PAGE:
Saturday, April 24, 2010


Last week (?) I posted a quote from Marisa Silver.

As a guest blogger at The Elegant Variation, she recently posted an article called "Advice for the lovelorn... I mean writers."

Here's something that hit home:

"Your work will often look horrible and embarrassing.It will be unoriginal. It will fill you with shame. You will lie down on your bed and think that no one has ever written more awful, ungainly sentences than you. Get up off the bed. Don't panic. Like any kid - your work has to go through its awkward, pimply faced adolescence before it emerges as something another person might want to look at, hold in her hands, take into her heart."

Tuesday, April 20, 2010

Reading Recs

  • Carol Keeley's essay "The Culture of Fire." Carol is a friend and wonderful writer/person. She also has a story ("Cremains") in the current issue of Ploughshares. The issue was guest edited by Elizabeth Strout, and features some big names: Joyce Carol Oates, Richard Bausch, Mary Gordon and Amy Hempel. Congratulations, Carol!
  • Steve Almond's essay about Chuck Prophet. This is an excerpt from Almond's recently released book Rock and Roll Will Save Your Life. It's good to see Mr. Prophet get some love. I saw him perform many, many times when I lived in San Francisco. Besides his indisputable musical skills, he's also a master of handling hecklers.

Monday, April 19, 2010

My Son, the President

Driving with my four-year-old son Ethan yesterday, a story came on NPR about the funeral for the Polish president who died in a plane clash last week...

E: He died?

Me: Yes. He was the president of a country called Poland, which is pretty far away. He died last week and today they're having a funeral for him. Then they're going to have an election to choose another president. Do you know what an election is?

E: No.

Me: Well, let's see. An election is when people, uh, vote for other people to decide who's going to be, um, the leader of a country -- or a smaller place, like a city or a state. The people who win the election, they then get to make decisions and decide things. Like President Obama. There was an election a while back, and more people said they wanted President Obama to be the president, so he won the election, and he became the president. Now he's the leader of our country.

E: I am.

Me: You're the president of the United States?

E: Yes.

Me: That's a pretty important job. Do you think you can handle it?

E: Yes.

Me: Well, let me know if you need any help with that.

E: I don't need any help, Daddy.

Me: Okay.

Thursday, April 15, 2010

Dictionaries, DFW, Daddy Brain

Ever wondered which words David Foster Wallace circled in his dictionary? Wonder no more.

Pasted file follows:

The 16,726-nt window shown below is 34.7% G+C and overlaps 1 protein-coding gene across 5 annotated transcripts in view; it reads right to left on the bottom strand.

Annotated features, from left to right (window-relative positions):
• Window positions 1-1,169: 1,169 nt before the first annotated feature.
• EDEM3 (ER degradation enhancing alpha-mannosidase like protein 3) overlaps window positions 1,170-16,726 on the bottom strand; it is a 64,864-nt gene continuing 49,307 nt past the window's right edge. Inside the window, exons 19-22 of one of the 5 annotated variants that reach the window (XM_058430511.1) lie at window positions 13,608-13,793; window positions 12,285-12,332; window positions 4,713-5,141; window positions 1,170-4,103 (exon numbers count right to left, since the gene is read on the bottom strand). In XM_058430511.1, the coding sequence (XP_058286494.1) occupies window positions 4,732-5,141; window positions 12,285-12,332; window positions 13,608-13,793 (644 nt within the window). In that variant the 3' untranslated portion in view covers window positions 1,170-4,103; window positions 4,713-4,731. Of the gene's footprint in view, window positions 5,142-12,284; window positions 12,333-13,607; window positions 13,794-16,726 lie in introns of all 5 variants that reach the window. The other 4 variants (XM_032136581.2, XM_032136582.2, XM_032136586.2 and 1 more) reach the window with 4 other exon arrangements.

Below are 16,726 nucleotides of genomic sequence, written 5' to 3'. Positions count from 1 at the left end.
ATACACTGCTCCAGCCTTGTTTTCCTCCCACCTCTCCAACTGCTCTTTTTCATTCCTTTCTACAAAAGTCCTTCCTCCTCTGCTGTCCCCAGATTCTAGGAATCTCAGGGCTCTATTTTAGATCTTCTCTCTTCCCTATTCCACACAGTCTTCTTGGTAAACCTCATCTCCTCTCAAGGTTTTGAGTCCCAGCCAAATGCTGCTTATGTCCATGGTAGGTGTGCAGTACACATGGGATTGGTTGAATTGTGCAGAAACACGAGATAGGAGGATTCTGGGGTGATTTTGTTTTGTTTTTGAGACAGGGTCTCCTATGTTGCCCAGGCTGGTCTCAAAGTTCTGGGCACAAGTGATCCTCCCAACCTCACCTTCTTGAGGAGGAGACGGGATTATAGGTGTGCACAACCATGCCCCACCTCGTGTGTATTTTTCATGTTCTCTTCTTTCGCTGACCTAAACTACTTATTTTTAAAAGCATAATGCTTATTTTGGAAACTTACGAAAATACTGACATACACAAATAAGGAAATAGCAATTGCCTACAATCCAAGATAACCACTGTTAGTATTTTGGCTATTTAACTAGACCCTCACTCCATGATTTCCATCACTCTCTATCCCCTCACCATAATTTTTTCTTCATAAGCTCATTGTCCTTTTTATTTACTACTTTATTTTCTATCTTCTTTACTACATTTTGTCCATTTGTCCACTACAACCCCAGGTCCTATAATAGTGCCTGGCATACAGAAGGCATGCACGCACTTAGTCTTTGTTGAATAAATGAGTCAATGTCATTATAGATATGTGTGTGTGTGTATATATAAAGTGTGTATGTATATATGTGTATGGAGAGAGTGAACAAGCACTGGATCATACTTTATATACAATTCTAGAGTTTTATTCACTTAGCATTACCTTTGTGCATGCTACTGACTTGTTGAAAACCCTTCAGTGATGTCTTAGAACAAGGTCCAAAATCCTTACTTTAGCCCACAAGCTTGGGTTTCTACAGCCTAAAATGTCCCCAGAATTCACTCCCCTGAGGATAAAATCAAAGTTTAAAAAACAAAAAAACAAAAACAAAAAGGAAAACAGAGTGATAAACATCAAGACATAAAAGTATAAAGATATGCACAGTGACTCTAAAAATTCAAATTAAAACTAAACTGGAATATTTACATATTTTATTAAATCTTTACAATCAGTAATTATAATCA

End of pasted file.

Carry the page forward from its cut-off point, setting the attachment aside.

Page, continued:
I now realize that I suffer from abulia (loss or impairment of the ability to make decisions or act independently). I used to call it daddy brain.

For the record: DFW used the American Heritage Dictionary.

More about the David Foster Wallace Archive at the Harry Ransom Center here.

Monday, April 12, 2010

The Yearning

Quote from poet Louise Gl├╝ck:

The fundamental experience of the writer "is helplessness... Most writers spend much of their time in various kinds of torment: wanting to write, being unable to write, wanting to write differently, not being able to write differently. It is a life dignified... by yearning, not made serene by sensations of achievement."

Saturday, April 10, 2010

You Are Enlarged

Marisa Silver on the short story:

"The short story, to me, carries the essence of what is magical about writing: that a full human being can be conjured in a sentence, that an emotional state can be suggested with two or three behavioral gestures, that something ineffable but essential about life can be conveyed in a mere twenty. Sometimes you stand in front of a painting at a museum and the image just hits you. It transports you. With one gaze, an entire narrative opens up and you are enlarged. That's what a great short story can do."

Read the full interview here.

Great First Lines: Donald Ray Pollock

"My father showed me how to hurt a man one August night at the Torch Drive-in when I was seven years old."

That's from Donald Ray Pollock's "Real Life," the opening story from his collection Knockemstiff.

I've been thinking about first lines a lot lately, mostly because my reading time is so limited these days, and because if a story/novel/essay doesn't grab me with its first line, I may not make it any farther.

It's sort of a sad commentary, I guess. Yes, my attention span is dwindling, my readerly patience has likewise diminished, my brain doesn't work as well as it used to (three kids, lack of sleep, blah blah blah).

I haven't read Pollock's book yet (I just got it), but the first sentence drew me in, made me want to read more. I read the line and it immediately got me wondering: What kind of a father shows his seven year old how to hurt someone? What will happen from here? There's also a kind of matter-of-factness to the tone that really works.

First lines are so important. You used to hear that the first page of a story was crucial. But that first line -- it's the initial communication between reader and writer, and it can be so powerful when done well.

I'm planning to periodically post other story first lines that grab me. We'll see how it goes.

You can read another Pollock story (with another great opening line: "I was hiding out in Frankie Johnson’s car, a canary-yellow '69 Super Bee that could shit and get.") here.